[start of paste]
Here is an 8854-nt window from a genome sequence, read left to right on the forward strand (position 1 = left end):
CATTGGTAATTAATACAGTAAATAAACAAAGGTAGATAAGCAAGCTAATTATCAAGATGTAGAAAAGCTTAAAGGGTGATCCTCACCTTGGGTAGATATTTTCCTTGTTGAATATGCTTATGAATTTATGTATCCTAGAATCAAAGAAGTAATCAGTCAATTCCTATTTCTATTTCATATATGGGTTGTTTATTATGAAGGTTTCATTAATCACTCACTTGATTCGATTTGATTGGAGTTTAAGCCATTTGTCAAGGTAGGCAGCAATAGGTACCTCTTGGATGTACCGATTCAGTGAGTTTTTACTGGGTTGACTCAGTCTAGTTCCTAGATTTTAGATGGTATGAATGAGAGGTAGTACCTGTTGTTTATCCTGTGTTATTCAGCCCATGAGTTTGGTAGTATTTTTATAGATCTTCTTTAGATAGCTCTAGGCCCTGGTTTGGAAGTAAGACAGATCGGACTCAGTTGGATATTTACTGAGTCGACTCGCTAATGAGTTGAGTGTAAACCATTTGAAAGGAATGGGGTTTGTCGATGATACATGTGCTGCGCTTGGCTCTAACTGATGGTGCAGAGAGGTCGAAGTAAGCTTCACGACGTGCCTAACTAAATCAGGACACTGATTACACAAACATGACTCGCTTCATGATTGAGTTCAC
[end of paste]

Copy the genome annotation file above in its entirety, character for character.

Here is an 8854-nt window from a genome sequence, read left to right on the forward strand (position 1 = left end):
CATTGGTAATTAATACAGTAAATAAACAAAGGTAGATAAGCAAGCTAATTATCAAGATGTAGAAAAGCTTAAAGGGTGATCCTCACCTTGGGTAGATATTTTCCTTGTTGAATATGCTTATGAATTTATGTATCCTAGAATCAAAGAAGTAATCAGTCAATTCCTATTTCTATTTCATATATGGGTTGTTTATTATGAAGGTTTCATTAATCACTCACTTGATTCGATTTGATTGGAGTTTAAGCCATTTGTCAAGGTAGGCAGCAATAGGTACCTCTTGGATGTACCGATTCAGTGAGTTTTTACTGGGTTGACTCAGTCTAGTTCCTAGATTTTAGATGGTATGAATGAGAGGTAGTACCTGTTGTTTATCCTGTGTTATTCAGCCCATGAGTTTGGTAGTATTTTTATAGATCTTCTTTAGATAGCTCTAGGCCCTGGTTTGGAAGTAAGACAGATCGGACTCAGTTGGATATTTACTGAGTCGACTCGCTAATGAGTTGAGTGTAAACCATTTGAAAGGAATGGGGTTTGTCGATGATACATGTGCTGCGCTTGGCTCTAACTGATGGTGCAGAGAGGTCGAAGTAAGCTTCACGACGTGCCTAACTAAATCAGGACACTGATTACACAAACATGACTCGCTTCATGATTGAGTTCAC